U.S. Presidential Primaries and the Caucus-Convention System: A Sourcebook

By James W. Davis | Go to book overview

6 National Convention Delegate Selection before and after McGovern-Fraser Reforms

Before the rise of the Progressive movement at the turn of the century, all forty-five states-- Oklahoma did not join the Union until 1907; Arizona and New Mexico, until 1912; Hawaii, 1959; and Alaska, 1960--used the caucus-convention system to select state delegates to the national conventions. By the early years of the twentieth century, however, widespread charges of corruption and oligarchical control over the machinery of both major parties by the political bosses and vested interests who worked with them echoed across the land. It was the rising discontent among the middle class--the small businesspeople, members of the professions, and independent farmers--that spawned the Progressive movement and the rise of presidential primaries.


PROGRESSIVE ADVOCATES OF PRESIDENTIAL PRIMARIES

Over the next fifteen years the Progressives could claim credit for a series of governmental reforms: the direct primary, direct election of U.S. senators, nonpartisan local elections, the initiative, referendum, and recall. The Progressives, however, failed to achieve one of their major goals: major reform of the presidential nominating process. From the start, the Progressives argued that basic reform of the presidential nominating process could never take place until the state parties were freed from the vicelike grip of big-city bosses, state party leaders, and big business.

By 1912, under Progressive-inspired leadership, more than a dozen states had adopted presidential primaries to select national convention delegates and/or to express a presidential preference on the ballot. 1 But most of these

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U.S. Presidential Primaries and the Caucus-Convention System: A Sourcebook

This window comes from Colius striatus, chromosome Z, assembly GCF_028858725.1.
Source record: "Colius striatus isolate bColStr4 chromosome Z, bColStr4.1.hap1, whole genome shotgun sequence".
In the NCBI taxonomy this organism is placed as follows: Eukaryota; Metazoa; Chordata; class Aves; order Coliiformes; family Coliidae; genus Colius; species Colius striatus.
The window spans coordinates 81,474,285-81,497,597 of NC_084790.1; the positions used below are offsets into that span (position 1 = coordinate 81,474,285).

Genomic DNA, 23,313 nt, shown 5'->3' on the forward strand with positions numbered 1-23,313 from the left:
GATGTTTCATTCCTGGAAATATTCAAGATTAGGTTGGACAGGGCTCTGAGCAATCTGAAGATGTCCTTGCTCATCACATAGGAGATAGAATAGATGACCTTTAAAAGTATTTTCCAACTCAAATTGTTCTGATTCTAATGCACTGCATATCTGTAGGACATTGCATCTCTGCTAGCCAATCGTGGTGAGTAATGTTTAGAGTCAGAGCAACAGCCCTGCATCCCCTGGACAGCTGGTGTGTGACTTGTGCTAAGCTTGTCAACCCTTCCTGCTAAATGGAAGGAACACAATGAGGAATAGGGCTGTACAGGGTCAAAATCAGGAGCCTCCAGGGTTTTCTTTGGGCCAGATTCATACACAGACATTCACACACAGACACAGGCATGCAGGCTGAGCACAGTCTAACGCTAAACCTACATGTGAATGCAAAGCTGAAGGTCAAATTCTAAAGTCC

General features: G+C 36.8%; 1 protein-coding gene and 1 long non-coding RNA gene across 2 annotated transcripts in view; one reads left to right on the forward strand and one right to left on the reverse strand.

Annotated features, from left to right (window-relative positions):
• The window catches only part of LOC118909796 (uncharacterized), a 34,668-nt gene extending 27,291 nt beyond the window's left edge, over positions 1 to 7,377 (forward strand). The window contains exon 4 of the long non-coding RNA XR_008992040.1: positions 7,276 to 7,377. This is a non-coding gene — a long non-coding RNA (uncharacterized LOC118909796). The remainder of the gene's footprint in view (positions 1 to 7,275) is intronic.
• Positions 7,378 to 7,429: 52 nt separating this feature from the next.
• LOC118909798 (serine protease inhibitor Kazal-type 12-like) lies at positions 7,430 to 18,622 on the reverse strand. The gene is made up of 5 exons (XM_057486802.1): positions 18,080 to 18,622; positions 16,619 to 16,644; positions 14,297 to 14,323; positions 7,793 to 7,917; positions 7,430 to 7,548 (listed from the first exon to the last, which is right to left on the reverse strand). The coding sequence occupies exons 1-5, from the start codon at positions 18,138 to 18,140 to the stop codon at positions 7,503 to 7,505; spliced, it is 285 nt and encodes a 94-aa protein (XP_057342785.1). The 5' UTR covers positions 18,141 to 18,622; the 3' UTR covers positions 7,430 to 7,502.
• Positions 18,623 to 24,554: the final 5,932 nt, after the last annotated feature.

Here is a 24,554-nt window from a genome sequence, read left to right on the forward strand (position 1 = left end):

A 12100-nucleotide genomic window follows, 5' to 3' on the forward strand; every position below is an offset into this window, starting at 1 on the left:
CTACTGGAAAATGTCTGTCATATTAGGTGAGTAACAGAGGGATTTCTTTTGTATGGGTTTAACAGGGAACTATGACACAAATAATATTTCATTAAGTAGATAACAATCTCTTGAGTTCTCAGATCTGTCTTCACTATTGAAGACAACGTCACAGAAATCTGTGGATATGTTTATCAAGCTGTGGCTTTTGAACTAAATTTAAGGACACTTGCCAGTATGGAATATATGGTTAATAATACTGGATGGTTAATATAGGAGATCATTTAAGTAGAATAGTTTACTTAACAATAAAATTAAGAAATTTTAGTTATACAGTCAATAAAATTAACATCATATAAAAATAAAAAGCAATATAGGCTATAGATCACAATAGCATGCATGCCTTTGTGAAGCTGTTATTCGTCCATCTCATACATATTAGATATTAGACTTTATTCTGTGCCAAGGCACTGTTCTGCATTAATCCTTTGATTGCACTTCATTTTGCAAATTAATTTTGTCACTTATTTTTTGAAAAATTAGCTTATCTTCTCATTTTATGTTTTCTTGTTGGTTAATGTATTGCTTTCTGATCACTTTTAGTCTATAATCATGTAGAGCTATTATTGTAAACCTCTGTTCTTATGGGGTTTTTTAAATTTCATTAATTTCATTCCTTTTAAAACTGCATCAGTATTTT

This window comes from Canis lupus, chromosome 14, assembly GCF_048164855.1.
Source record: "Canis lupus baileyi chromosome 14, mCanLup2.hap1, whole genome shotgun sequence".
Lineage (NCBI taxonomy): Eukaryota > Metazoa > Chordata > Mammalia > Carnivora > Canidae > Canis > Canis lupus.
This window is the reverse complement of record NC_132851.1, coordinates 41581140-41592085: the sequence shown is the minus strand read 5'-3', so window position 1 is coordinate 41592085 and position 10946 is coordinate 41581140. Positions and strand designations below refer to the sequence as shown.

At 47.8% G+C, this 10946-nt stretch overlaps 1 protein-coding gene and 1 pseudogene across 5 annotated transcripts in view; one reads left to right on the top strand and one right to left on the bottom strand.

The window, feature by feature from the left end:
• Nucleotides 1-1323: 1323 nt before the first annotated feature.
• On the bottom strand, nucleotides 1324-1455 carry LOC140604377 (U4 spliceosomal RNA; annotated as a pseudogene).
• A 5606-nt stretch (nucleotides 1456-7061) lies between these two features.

Table of contents

Table of contents

  • Title Page iii
  • Contents v
  • Illustrations vii
  • Preface ix
  • Notes xii
  • Acknowledgments xiii
  • 1 - Presidential Nominations-- American Style 1
  • Introduction 8
  • 2 - History of Presidential Nominations (1789-1968) 9
  • Notes 18
  • 3 - Party Reform 20
  • Notes 32
  • 4 - Presidential Primaries in the Postreform Era (1972-1996) 34
  • Notes 44
  • 5 - The Caucus-Convention System 45
  • Notes 57
  • 6 - National Convention Delegate Selection Before and After Mcgovern-Fraser Reforms 59
  • Notes 66
  • 7 - Who Are the Delegates? 67
  • Notes 81
  • 8 - Nominating Strategies 83
  • Summary 98
  • Notes 99
  • 9 - Nominating Finance 101
  • Notes 122
  • 10 - Supreme Court Decisions and Presidential Nominations 125
  • Notes 132
  • 11 - Primaries, Caucuses, and the Mass Media 134
  • Notes 144
  • 12 - Primary Debates 146
  • Notes 155
  • 13 - Polls and Primaries 157
  • Notes 170
  • 14 - Voter Participation in Primaries and Caucuses 172
  • Notes 192
  • 15 - Proposed National Primary 195
  • Notes 205
  • 16 - Regional Primaries 206
  • Notes 213
  • 17 - National Preprimary Convention Plan and Other Recent Reform Proposals 215
  • Notes 221
  • 18 - National Nominating Conventions 223
  • Notes 251
  • 19 - Presidential Nominations: The Perot Model 254
  • Notes 261
  • Appendixes 263
  • Glossary 269
  • Selected Bibliography 275
  • Index 283
  • About the Author 295
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